More people changing genders in Czechia, but hurdles remain

Greater tolerance and information are likely behind the rise in Czech gender reassignments, but the obligation to get castrated repels many. Staff

Written by Staff Published on 19.10.2023 11:32:00 (updated on 20.10.2023) Reading time: 2 minutes

A recent study released by the Ministry of Health has revealed a significant increase in the number of people seeking gender reassignment in the Czech Republic, ČT24 reports.

Last year saw a record-breaking 208 applications for gender change, indicating a 6-percent year-on-year rise. The mandatory castration required to have the operation continues to be a deterrent for potential patients.

More acceptance of transgenderism

Ministry of Health spokesperson Ondřej Jakob attributes the rise in gender-change applications to increased awareness among the general public, growing tolerance in society, and the willingness of individuals to admit their situations and seek professional help. 

According to the Health Ministry commission that handles these requests, the majority of applications are approved. Nevertheless, the gender transition process typically spans approximately two years.

A 2021 poll by research firm Nielsen found that around one-third of Czechs have a positive view of transgender people in the country, with the remainder of people expressing either a negative or uncertain view.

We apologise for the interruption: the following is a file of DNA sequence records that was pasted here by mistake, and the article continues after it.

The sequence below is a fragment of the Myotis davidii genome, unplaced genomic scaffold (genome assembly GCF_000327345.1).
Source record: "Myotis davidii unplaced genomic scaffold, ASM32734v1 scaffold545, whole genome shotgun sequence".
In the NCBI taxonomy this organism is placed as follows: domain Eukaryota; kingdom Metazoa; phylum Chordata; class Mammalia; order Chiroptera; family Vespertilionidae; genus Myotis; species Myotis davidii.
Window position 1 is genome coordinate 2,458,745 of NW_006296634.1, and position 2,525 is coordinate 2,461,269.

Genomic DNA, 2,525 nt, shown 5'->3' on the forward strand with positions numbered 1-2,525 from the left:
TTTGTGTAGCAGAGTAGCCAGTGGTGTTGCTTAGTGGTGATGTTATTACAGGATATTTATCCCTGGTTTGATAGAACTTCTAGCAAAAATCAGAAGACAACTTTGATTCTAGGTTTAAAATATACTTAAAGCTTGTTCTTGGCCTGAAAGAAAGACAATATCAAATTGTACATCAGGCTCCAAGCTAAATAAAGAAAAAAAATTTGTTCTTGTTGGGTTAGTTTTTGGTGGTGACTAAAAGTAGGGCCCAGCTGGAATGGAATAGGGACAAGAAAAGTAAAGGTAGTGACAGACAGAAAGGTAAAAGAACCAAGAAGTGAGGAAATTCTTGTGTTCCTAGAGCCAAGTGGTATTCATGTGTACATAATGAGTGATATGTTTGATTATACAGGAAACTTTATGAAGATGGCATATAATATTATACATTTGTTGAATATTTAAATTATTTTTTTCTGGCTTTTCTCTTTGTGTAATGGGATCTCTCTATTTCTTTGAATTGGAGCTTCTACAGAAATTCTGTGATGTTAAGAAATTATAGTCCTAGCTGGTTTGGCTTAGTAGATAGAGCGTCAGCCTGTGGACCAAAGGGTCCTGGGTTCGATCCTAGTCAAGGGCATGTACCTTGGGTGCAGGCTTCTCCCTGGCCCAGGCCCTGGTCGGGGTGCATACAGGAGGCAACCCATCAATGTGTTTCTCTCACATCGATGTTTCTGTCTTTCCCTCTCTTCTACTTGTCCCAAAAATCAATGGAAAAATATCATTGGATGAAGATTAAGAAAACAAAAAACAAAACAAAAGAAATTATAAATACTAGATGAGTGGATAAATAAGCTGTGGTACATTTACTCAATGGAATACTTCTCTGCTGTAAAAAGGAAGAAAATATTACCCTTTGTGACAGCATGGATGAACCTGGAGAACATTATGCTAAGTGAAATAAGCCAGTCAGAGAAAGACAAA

Government data shows that the majority of gender-reassignment applications come from individuals in their 20s and 30s, with a growing trend among teenagers. A department spokesperson noted that the most common transition is from female to male.

In a surprising development, Transparent, an organization aiding trans individuals in the Czech Republic, has noted an increase in older people joining their support groups. This underscores the significance of their decisions, made even after establishing families and heterosexual relationships.

Could Czech gender reassignment become easier?

Despite criticism from the EU and UN officials, the ministry has yet to make any adjustments to the process required for gender reassignment surgery.

The Ministry of Health has expressed its reluctance to simplify the process, saying it aims to protect patients and providers from the potential consequences of misguided decisions.

Nevertheless, critics, including government representative for human rights Klára Šimáčková Laurenčíková condemn the current Czech legislation, calling castration during sex change a human rights violation. 

The Ministry of Justice is currently discussing the removal of the castration condition from the law, but such a change would requires broad political agreement, which is unlikely. 

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